Following international condemnation from international human rights advocates, Nigeria’s National Assembly quietly allowed the bill to lapse upon the change of government earlier this year.

Homosexuality is already criminalized in Nigeria, with a penalty of fourteen years’ imprisonment upon conviction. In areas where Sharia Law are in effect, the penalty is death.

The newest bill was posted at the official web site of the Nigerian Senate and is available here (PDF: 48KB/2 pages) It is dated July 25, 2011, nearly two weeks after the bill reportedly received its first reading in the Senate.  The original 2006 proposal is available here (PDF: 144KB/3 pages).

Here is the full text of the 2011 bill:
[SB 05]
An Act To Prohibit Marriage Between Persons Of Same Gender, Solemnization Of Same And For Other Matters Related Therewith
Senator Domingo Obende
Senator Ehigie Edobor Uzamere
Senator Adegbenga Seflu Kaka
Senator Borrofice Robert A.
Senator Pius Ewherido
Senator Yusuf Musa Nagogo
Senator Mohammed Magoro
Senator Emmanuel Paulker
Senator George Sekibo
Senator Eyinnaya Abarbe
Senator Nenadi E. Usman
Senator Helen Esuene
Senator Babafemi Oiudu
Senator Owremi Tinubu
Senator Owgbenga Ashafa
Senator Obadara Owgbenga
Senator Joshua Dariye
Senator Saleh Mohammed Sani
Senator Hope Uzodinma
Senator Ayogu Eze
Senator Smart Adeyemi
Senator Ahmad Lawan
Senator Igwe Paulinus Nwagu
Senator Mohammed D. Goje
Senator Barnabas Gemade
Senator Boluwaji Kunlere
BE IT ENACTED by the National Assembly of the Federal Republic of Nigeria as follows:
1.–(1) Marriage Contract entered between persons of same Gender is hereby prohibited in Nigeria.
(2) Marriages Contract entered between persons of same gender are invalid and shall not be recognized as entitled to the benefits of a valid marriage.
(3) Marriage Contract entered between persons of same gender by virtue a certificate issued by a foreign country shall be void in Nigeria, and any benefits accruing there from by virtue of the certificate shall not be enforced by any court of law in Nigeria.
2.–(1) Marriage entered between persons of same Gender shall not be solemnized in any place of worship either Church or Mosque in Nigeria.
(2) No marriage certificate issued to parties of same sex marriage in Nigeria.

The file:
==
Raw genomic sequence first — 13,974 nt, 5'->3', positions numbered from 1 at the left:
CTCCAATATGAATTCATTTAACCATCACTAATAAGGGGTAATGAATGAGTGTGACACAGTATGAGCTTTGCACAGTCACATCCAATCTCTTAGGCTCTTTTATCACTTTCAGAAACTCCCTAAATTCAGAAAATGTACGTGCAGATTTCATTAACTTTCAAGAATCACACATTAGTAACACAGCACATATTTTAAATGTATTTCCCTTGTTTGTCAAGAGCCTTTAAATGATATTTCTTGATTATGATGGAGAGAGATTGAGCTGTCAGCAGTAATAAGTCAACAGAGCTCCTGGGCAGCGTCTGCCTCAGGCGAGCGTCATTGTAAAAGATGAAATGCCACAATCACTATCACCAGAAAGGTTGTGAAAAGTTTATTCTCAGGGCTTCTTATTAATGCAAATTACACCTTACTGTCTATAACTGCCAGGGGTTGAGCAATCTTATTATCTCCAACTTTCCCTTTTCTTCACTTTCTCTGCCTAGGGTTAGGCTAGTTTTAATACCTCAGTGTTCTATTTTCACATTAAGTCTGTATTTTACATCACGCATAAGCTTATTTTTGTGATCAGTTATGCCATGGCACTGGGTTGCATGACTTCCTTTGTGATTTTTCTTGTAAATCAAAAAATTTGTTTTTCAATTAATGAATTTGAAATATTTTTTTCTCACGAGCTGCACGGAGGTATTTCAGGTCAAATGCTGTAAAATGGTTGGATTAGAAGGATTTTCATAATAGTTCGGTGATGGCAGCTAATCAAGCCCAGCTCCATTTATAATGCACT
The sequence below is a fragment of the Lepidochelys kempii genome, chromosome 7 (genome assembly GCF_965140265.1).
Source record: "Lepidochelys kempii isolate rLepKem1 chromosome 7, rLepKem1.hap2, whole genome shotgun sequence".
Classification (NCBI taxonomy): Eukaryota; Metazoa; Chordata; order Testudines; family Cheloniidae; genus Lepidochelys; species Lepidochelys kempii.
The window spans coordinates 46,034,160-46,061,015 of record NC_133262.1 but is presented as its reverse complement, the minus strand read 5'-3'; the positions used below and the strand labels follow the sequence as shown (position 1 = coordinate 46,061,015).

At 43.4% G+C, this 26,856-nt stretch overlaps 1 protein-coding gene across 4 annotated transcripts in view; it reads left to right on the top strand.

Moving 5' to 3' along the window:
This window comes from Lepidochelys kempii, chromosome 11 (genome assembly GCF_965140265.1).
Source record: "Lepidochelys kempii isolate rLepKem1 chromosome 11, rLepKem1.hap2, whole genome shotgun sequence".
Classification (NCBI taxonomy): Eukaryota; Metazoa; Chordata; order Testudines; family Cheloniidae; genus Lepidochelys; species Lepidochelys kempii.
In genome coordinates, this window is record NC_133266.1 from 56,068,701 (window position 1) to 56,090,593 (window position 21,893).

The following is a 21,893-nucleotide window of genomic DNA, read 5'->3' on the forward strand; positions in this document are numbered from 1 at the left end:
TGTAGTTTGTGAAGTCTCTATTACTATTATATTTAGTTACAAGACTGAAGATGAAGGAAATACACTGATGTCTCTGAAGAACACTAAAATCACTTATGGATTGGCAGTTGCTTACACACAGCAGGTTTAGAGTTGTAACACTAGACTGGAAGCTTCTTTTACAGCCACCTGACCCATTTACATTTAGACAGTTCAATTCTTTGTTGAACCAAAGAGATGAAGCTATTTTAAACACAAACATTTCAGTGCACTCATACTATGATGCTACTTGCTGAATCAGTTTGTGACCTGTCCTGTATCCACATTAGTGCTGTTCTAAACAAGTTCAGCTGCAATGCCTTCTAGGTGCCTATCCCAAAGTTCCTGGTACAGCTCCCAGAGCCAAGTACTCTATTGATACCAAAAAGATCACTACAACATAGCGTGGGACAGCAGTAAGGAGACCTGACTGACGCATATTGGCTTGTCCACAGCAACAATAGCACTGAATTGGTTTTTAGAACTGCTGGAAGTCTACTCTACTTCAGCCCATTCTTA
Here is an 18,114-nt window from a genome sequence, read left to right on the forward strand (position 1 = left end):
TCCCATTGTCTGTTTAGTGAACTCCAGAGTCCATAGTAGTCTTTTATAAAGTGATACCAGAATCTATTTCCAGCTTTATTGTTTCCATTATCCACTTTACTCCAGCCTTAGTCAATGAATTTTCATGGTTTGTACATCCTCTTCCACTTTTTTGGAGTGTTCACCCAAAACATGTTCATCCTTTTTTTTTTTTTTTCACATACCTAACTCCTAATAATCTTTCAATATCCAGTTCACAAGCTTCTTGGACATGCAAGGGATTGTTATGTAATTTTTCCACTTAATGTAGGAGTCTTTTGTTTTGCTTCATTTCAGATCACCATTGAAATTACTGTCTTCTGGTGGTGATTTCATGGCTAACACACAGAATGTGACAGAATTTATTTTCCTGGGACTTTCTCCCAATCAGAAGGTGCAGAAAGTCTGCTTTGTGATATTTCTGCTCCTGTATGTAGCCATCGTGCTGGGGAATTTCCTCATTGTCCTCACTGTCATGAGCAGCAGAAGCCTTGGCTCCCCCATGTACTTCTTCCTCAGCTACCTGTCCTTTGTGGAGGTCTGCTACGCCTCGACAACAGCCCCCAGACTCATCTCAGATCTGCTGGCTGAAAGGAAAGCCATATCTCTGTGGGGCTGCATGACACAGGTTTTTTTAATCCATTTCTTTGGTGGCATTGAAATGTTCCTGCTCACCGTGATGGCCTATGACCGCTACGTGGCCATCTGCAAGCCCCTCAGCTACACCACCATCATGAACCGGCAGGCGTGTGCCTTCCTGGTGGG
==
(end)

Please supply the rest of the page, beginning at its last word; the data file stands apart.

3. Only marriage contracted between a man and a woman either under Islamic Law, Customary Law and Marriage Act is recognized as valid in Nigeria.
4.–(1) Persons that entered into a same gender marriage contract commit an offence and are jointly liable on conviction to a term of 3 years imprisonment each.
(2) Any persons or group of persons that witnesses, abet and aids the solemnization of a same gender marriage contract commits an offence and liable on conviction to –
(a) if an individual to a term of 5 years imprisonment or a group of persons to a fine of ₦2,000 or both,
(b) if a group of persons to a fine of ₦50,000 only.
5. The High Court of a State shall have jurisdiction to entertain matter arising from the breach of the provisions of this Bill.
6. In this Bill, unless the context otherwise requires–
“Marriage” here relates to a legal union entered between persons of opposite sex in accordance with the Marriage Act, Islamic and Customary Laws.
“High Court” to include High Court of the Federal Capital Territory, Abuja.
“Same Gender Marriage” means the coming together of persons of the same sex with the purpose of leaving together as husband and wife or for other purposes of same sexual relationship.
7. This Bill may be cited as Same Gender Marriage (Prohibition) Bill, 2011.
Explanatory Note:
This Bill seeks to prohibit marriage between persons of same gender, and witnessing same, and provided appropriate solemnization of the marriage penalties thereof.